Life Lines explores the role of drawing in portraiture, focusing in particular on the relationship between artist and sitter. Spanning five centuries, the drawings in the show range from Dürer’s moving likeness of his brother Endres to Picasso’s highly expressive sketch of the actress Marie Derval. Life Lines considers self-portraits, portraits of family and friends as well as more formal portraits. Some of the drawings served as preparatory studies for paintings or sculptures, while others are finished work in their own right. What all of them share, however, is that they record a likeness of someone worth remembering. They bear testimony to a deeply human sentiment, the desire to leave a mark.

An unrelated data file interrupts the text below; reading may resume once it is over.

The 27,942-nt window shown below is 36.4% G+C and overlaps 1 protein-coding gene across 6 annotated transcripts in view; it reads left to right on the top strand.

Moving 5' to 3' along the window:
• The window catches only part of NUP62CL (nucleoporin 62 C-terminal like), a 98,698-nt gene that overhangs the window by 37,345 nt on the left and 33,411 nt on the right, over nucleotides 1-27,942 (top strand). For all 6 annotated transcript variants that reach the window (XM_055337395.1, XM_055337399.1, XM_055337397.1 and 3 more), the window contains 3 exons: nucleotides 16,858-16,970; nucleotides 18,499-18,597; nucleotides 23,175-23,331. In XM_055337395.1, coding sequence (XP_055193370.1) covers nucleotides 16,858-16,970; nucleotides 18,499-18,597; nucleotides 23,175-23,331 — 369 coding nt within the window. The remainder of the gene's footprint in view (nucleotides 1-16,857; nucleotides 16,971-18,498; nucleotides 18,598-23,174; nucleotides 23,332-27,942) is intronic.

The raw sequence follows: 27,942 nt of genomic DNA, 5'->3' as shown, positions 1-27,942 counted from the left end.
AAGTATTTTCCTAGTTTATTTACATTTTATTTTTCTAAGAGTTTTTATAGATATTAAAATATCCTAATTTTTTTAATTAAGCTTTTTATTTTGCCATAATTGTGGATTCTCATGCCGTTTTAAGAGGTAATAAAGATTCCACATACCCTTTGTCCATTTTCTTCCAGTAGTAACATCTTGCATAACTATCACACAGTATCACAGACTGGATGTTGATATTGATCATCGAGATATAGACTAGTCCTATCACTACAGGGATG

Drawings by Dutch and Flemish artists include Rembrandt’s Two Studies of Saskia Asleep, a Portrait of Anna van Thielen and her daughter by Anthony Van Dyck and Hendrik Goltzius’s Young Man Holding a Skull and a Tulip.